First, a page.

WW: Well, everyone showed up pretty much off book on the first day, to say the least.  George Wolfe is incredibly talented, and all of his energy was focused on getting the play up well and right.  He wanted us to do it well and right, too.  The short time that we had to do it in wasn’t really a factor once we all adopted his focus.  I mean, I’m sure the designers were tearing their hair out.  But the cast just knew we could do it, because George told us we could.  So, we did it.

The Cast of Priscilla Queen of the desert

JK: How was it to be a part of Priscilla Queen of the Desert
WW: Oh, Priscilla.  Never in a million years did I think I would do that.  I always wanted to, but never thought I would.  Again, I wanted to stretch myself and play that different role.  And I got it.  And I did it.  And I loved it.

JK: The show looked like a TON of fun to do.  Was it as fun as it looks? 
WW: Yes, it’s a TON of fun.  Everyone had a good time in that show.  And Tony Sheldon gave me a great gift for Chaplin.  He’s a gentleman and a scholar, and I hope we get to work together again.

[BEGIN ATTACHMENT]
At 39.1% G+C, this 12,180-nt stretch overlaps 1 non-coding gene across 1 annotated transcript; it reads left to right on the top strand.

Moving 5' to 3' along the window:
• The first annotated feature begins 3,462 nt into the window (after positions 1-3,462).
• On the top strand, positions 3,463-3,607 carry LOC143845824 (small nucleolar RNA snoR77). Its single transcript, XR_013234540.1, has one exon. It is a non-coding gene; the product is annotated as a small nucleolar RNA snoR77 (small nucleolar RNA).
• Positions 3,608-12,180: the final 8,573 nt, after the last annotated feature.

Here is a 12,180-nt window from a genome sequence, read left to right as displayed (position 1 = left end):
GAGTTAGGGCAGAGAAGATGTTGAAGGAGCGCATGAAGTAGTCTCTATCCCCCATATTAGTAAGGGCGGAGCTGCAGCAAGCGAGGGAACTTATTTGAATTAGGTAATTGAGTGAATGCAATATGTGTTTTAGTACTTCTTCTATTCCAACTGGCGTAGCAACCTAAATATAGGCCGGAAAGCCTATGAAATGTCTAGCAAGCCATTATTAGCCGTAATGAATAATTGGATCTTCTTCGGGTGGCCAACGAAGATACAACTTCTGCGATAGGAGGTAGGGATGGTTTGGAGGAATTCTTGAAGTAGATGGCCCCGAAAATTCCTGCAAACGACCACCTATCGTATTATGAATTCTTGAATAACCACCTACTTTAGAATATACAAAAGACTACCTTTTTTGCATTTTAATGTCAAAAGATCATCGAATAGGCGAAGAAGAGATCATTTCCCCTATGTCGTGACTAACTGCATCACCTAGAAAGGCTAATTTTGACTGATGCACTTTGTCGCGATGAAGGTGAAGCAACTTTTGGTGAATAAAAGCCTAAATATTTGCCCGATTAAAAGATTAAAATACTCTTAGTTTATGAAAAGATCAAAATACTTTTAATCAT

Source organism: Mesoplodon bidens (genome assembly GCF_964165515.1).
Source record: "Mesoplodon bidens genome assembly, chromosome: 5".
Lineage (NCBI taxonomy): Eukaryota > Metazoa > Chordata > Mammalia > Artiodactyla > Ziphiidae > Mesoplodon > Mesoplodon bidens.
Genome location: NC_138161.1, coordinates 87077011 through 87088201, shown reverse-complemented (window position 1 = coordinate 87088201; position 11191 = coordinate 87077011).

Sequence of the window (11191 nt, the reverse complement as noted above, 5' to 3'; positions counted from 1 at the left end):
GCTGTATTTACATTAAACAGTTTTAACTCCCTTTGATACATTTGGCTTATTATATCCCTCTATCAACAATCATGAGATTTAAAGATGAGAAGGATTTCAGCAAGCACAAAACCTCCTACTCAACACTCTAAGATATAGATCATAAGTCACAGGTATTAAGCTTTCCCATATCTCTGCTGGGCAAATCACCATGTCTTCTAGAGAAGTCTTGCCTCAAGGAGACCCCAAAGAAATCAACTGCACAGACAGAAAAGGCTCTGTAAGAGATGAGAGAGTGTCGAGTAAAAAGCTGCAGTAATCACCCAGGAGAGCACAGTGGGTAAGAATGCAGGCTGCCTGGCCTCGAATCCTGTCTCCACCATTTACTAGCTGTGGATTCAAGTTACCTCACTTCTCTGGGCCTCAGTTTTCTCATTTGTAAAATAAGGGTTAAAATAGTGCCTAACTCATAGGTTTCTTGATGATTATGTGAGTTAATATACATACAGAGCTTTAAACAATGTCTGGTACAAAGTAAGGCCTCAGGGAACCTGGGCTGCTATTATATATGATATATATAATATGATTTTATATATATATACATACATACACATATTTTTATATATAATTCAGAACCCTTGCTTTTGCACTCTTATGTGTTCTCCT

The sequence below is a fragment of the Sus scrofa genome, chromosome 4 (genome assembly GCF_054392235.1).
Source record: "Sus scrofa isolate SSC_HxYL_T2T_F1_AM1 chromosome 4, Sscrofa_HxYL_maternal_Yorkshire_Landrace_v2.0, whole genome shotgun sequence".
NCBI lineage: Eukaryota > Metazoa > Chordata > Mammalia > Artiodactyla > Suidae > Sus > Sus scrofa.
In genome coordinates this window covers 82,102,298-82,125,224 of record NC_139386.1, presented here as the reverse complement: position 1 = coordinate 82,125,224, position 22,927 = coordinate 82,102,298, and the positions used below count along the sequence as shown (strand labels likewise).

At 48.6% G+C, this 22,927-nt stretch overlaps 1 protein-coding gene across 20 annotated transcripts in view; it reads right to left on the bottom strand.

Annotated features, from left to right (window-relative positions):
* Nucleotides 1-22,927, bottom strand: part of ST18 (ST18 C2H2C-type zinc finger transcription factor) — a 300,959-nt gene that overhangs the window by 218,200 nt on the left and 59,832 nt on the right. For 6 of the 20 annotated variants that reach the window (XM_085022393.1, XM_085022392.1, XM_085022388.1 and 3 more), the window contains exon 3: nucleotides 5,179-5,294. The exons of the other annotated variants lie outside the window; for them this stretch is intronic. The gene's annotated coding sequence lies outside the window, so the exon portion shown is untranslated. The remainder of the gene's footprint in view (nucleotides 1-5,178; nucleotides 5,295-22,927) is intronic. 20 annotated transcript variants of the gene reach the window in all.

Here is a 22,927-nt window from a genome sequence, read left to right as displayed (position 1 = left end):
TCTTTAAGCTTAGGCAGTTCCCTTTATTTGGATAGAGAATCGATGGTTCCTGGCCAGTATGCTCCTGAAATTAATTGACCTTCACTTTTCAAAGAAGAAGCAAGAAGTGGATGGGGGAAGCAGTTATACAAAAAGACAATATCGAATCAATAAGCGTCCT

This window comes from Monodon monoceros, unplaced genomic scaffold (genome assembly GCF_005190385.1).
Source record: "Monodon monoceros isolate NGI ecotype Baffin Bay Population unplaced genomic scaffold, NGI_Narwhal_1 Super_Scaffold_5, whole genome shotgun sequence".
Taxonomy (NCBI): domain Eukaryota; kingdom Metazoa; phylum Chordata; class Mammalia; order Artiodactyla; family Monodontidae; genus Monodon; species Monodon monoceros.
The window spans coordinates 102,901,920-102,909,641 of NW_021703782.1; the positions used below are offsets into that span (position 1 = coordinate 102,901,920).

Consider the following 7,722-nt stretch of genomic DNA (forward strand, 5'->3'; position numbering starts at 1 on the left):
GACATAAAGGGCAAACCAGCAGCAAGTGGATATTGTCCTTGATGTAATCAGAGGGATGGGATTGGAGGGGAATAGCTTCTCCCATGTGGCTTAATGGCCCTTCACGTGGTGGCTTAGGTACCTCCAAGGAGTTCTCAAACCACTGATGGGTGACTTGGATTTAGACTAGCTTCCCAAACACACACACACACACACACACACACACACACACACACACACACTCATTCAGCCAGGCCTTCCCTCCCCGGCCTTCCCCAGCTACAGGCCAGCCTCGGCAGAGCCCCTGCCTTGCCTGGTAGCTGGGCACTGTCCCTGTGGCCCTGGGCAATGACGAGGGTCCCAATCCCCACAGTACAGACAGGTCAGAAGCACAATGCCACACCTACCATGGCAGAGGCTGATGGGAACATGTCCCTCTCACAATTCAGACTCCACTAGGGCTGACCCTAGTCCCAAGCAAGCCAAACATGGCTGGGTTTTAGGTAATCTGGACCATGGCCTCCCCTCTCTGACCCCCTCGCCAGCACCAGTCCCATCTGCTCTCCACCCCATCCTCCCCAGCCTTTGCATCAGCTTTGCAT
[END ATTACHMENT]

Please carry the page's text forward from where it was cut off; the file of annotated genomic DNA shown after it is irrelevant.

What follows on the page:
JK: How does a guy from Tennessee find his inner-Aussie, and in drag no less? 
WW: You can take the kid out of Tennessee, but you can’t take the Aussie drag queen out of the boy from Tennessee… [That was a] lame joke that should be saying I always had an inner Aussie drag diva in me.  I’m glad she came out and said, “hello.”  I hope everyone gets to let their drag diva out.

Talk about versatile!  He works out AND walks on high-rise ledges!

Before I interviewed Mr. Wilcox, I Tweeted my followers asking for some short answer questions, and here are a few of them, from silly fun to pressing fan questions!

Mounds or Almond Joy?  Plain or Peanut MandMs? Fruit or vegetable?